Working with city leadership for multiple decades, Sasaki has helped strengthen the public realm of Charleston, South Carolina through a series of planning, landscape, and architectural initiatives. When planning for the Charleston waterfront commenced in 1978, Charleston's older port facilities on the Cooper River had become obsolete and the upland activities had migrated away. Vacant land and buildings dominated areas just a ten-minute walk from the heart of downtown. The adjacent neighborhoods, which had grown up around the early port economy, were historically significant but languishing. The waterfront itself had been overtaken by surface parking.
The master plan for the Charleston Peninsula provided the framework for public and private development with the goals of bringing new life to the waterfront and providing a safe, attractive environment that would invite residents, visitors, shoppers, and business people to the historic downtown. The plan reclaimed surface parking lots and replaced them with two integrated urban garages, and defined a series of key redevelopment sites along the Waterfront Park.
Sasaki's subsequent design for the seven-acre Waterfront Park transformed the underutilized Cooper River riverfront into a long, curving expanse of green that includes a 1,200-foot promenade along the water's edge, recreational piers, shade structures, participatory fountains, lawns and seating walls, and quiet gardens under a grove of live oaks. The centerpiece of the park is the iconic pineapple fountain, a reference to the traditional symbol of hospitality in the south. A pier reaches out to the deepest waters of the harbor, offering choice fishing spots as well as colonnaded shade structures with traditional porch swings and benches. Restoration of native vegetation, including existing marsh grasses along the promenade that showcases the "low country" way of life, contributes to the popularity of the waterfront areas, and serves to protect the river's marine ecology.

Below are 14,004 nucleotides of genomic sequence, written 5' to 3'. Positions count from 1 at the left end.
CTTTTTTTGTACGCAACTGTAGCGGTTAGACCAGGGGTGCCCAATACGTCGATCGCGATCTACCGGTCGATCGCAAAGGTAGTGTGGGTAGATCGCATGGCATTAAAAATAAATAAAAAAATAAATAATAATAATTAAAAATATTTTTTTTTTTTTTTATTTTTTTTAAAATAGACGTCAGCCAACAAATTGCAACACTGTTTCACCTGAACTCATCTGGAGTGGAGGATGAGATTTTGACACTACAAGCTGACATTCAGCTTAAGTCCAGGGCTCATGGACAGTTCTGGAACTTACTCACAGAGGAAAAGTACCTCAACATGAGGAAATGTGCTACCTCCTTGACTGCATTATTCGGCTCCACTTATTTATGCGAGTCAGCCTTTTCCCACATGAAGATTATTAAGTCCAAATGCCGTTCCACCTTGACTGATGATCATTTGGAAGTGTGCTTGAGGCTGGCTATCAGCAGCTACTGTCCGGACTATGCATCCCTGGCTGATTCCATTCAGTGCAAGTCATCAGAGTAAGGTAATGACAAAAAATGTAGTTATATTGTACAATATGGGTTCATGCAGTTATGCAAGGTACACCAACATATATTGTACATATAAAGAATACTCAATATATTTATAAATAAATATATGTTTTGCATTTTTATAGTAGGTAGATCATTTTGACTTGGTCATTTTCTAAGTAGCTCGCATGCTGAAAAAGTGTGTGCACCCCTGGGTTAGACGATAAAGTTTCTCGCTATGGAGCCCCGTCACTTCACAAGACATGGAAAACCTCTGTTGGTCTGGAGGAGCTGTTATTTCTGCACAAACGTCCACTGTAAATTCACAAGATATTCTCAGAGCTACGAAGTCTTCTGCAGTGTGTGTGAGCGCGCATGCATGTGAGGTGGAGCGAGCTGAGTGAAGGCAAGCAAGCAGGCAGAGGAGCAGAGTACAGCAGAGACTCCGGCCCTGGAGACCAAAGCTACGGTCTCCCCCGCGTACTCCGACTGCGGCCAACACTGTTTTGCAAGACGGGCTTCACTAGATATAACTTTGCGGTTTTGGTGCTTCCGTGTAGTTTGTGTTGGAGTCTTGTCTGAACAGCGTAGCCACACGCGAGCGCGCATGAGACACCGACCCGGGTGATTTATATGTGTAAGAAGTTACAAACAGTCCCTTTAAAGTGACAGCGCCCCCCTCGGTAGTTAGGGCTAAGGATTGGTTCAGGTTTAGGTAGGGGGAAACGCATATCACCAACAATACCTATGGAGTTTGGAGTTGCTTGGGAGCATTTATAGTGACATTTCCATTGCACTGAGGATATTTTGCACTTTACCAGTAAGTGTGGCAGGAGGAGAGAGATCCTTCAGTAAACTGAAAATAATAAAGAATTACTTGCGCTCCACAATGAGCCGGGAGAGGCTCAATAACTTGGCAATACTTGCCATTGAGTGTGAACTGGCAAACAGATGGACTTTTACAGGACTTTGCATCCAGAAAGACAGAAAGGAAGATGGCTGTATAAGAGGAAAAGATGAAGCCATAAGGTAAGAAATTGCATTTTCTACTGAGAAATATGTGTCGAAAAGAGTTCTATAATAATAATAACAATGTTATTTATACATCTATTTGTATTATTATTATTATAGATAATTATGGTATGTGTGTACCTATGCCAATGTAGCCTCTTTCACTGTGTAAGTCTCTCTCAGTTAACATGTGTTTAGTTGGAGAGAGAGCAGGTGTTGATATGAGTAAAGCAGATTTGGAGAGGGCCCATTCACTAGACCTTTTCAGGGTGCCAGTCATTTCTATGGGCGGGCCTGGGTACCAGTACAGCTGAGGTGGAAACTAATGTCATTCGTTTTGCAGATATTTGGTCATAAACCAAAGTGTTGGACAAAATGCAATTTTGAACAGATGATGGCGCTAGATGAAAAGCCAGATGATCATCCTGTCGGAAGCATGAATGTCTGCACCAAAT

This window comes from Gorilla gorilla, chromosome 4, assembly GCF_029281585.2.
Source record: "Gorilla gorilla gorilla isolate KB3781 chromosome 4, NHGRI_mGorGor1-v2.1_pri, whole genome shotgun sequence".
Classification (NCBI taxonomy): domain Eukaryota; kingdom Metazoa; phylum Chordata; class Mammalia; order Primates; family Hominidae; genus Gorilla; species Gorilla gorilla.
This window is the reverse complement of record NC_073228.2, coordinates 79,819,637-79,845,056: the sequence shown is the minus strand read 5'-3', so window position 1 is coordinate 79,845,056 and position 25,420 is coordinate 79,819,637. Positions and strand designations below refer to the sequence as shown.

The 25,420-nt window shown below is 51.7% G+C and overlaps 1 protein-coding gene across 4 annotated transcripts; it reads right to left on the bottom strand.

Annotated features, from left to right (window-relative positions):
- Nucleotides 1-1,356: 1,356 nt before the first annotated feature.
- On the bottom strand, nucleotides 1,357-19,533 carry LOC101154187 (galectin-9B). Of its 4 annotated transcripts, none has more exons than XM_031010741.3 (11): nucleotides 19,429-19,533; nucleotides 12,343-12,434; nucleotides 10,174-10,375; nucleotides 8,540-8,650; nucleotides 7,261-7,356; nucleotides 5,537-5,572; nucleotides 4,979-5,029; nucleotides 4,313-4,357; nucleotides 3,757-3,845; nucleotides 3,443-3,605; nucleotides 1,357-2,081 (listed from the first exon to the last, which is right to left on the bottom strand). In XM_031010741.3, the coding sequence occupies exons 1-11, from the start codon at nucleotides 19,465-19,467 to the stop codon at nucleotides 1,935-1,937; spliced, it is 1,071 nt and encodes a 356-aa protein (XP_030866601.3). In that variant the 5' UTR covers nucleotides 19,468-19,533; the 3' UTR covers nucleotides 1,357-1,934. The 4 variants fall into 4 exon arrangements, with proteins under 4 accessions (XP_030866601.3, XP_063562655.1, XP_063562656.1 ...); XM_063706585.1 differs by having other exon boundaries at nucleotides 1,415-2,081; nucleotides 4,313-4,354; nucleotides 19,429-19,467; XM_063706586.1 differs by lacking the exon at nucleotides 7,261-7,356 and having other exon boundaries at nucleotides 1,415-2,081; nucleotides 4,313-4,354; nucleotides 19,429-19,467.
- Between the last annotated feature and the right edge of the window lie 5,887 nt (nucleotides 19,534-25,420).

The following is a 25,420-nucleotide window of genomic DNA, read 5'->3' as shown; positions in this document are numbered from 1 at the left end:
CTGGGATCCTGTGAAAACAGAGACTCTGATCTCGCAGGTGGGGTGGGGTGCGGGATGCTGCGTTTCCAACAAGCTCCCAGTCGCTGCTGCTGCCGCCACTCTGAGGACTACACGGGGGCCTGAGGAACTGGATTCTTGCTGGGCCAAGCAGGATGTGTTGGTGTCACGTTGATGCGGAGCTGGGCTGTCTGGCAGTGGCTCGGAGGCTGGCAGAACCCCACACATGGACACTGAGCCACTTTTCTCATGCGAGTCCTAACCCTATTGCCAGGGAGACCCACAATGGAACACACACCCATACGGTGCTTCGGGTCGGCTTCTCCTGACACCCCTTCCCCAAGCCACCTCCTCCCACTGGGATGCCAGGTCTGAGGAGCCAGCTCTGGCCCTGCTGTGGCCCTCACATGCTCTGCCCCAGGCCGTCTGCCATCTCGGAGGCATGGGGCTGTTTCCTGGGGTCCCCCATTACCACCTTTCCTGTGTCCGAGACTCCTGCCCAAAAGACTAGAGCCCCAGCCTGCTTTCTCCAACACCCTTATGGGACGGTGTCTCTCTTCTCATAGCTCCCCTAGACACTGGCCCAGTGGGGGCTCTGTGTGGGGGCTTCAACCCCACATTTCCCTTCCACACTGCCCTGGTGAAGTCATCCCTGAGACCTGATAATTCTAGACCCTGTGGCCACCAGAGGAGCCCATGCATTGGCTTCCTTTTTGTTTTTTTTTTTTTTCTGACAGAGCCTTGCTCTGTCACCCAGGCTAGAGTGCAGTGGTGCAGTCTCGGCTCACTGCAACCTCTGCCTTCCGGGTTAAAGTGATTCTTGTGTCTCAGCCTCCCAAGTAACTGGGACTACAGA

Since opening in 1990, Charleston Waterfront Park has become a landmark—both for the city and for the profession of landscape architecture, earning a breadth of awards that includes the coveted Landmark Award from the American Society of Landscape Architecture. Another testament to the park's success is that the waterfront edge successfully withstood the full force of Hurricane Hugo just prior to opening and has continued to stand the test of time as a popular promenade with sweeping views of the Cooper River.